Our early decision students are already in the Schools App on Facebook. The orientation directors are active there too. Why not visit and welcome the new members of the class of 2016?
Last week Jeho Park and I both attended the ELI 2012 Conference in Austin, TX. ELI stands for the Educase Learning Initiative and is the educational technology arm of Educause. Their annual conference is an opportunity for educational technologists, librarians, CIOs, faculty, and students to get together and talk about new and emerging technologies, new initiatives on supporting teaching and learning, and other topics. This year ELI sponsored a special Roundtable on Learning Analytics which I attended. The Roundtable consisted of 20 participants who got together for a special session on each of the three days of the conference. In addition to several introductory presentations on leadership and leading change and on the field of learning analytics, there were also presentations by ELI members who have implemented learning analytics on their campuses. One of the presenters was Dr. John Fritz from the University of Maryland, Baltimore County. He presented on a tool called “Check My Activity” that they developed for their instance of Blackboard. Dr. Fritz will be presenting via videoconference at A Bite of Learning on March 19th so be sure to attend if you’d like to learn more. Most of the learning analytics tools focus on identifying students who are struggling in order to provide appropriate interventions.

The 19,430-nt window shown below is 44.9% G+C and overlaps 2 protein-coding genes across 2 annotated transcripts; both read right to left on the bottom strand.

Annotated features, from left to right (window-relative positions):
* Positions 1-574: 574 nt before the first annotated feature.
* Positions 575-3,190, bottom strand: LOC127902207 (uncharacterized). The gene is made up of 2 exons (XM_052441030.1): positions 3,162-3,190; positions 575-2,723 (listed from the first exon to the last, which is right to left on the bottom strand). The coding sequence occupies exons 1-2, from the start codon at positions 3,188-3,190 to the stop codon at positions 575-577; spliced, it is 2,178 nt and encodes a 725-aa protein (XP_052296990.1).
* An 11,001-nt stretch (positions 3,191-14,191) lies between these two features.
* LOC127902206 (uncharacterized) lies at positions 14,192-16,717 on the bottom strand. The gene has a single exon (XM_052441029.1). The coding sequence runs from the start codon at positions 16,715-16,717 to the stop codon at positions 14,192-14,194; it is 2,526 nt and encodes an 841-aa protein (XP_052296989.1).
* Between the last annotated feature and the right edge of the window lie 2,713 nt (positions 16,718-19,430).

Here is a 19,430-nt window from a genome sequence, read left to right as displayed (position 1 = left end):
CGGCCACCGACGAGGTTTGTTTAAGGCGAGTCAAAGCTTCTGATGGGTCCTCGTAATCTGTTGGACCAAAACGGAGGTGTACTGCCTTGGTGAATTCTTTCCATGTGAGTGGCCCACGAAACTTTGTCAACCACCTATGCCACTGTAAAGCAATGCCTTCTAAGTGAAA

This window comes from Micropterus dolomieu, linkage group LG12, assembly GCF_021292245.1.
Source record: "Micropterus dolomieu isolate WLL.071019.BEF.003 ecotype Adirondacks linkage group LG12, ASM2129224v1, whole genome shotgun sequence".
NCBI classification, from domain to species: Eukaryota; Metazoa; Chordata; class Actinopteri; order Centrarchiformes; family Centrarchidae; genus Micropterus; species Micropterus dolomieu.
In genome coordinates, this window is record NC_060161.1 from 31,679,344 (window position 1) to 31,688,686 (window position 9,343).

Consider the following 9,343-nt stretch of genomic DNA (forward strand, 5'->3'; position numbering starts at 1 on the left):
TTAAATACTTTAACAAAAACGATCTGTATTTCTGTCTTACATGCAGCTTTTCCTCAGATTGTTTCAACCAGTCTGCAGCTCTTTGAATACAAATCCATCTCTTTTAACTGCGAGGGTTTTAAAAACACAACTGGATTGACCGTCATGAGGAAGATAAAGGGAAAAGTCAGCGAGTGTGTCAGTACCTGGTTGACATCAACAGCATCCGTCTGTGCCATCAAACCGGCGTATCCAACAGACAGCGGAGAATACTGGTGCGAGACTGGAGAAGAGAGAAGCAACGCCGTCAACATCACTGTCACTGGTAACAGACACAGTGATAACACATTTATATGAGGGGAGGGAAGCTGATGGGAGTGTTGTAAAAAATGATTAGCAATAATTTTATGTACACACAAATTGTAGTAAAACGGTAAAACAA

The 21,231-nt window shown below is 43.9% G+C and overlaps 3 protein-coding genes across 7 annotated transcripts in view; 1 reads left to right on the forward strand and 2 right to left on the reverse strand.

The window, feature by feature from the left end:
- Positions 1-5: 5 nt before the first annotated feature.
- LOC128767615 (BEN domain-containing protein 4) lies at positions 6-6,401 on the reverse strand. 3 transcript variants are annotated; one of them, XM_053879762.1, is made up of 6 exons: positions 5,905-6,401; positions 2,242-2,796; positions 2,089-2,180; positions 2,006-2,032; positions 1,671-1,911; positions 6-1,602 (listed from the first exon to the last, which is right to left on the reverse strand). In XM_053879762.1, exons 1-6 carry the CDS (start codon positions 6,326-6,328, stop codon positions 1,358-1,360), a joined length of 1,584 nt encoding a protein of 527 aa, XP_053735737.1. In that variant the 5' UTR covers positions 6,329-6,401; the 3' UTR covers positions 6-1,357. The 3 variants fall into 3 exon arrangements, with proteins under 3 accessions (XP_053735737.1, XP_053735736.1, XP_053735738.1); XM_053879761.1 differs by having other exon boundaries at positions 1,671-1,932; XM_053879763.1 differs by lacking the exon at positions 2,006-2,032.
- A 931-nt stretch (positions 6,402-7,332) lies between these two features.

Jeho and I also presented at an Innovation Showcase Session on our “A Bite of Learning” lunchtime speaker series. The Innovation Showcase Session consists of three 15-minute presentations followed by breakout discussion groups. Our presentation focused on the lessons we’ve learned over the past two years in organizing and managing a successful speaker series. Our session was well received and the attendees seemed to appreciate the practical suggestions and advice that we offered. I also facilitated a “Learning Circle” on accessibility. This is not a topic I know a lot about, but fortunately there were some experts in the group who knew quite a lot so we had a lively and informative discussion. A trademark of the annual ELI conference is their emphasis on trying out new formats for presentations. In addition to regular sessions and the Innovation Showcase Sessions and Learning Circles, there were also several debate/discussion panels, an ELI game, and “Experience IT Sessions” where participants could try out different technologies.
One of the highlights of the ELI conference is the annual presentation of the Horizon Report. The Horizon Report describes emerging technologies that are expected to have an impact on education over the next five years. This year the report focused on mobile apps, tablet computing, game-based learning, learning analytics, gesture-based computing, and the “Internet of Things.” The Horizon Report is published by the New Media Consortium and ELI. You can read the full report by downloading the PDF at http://www.educause.edu/Resources/2012HorizonReport/246056.
Jeho and I had a very rewarding conference experience, as well as some truly excellent Texas BBQ, so feel free to ask us about some of the other sessions we attended.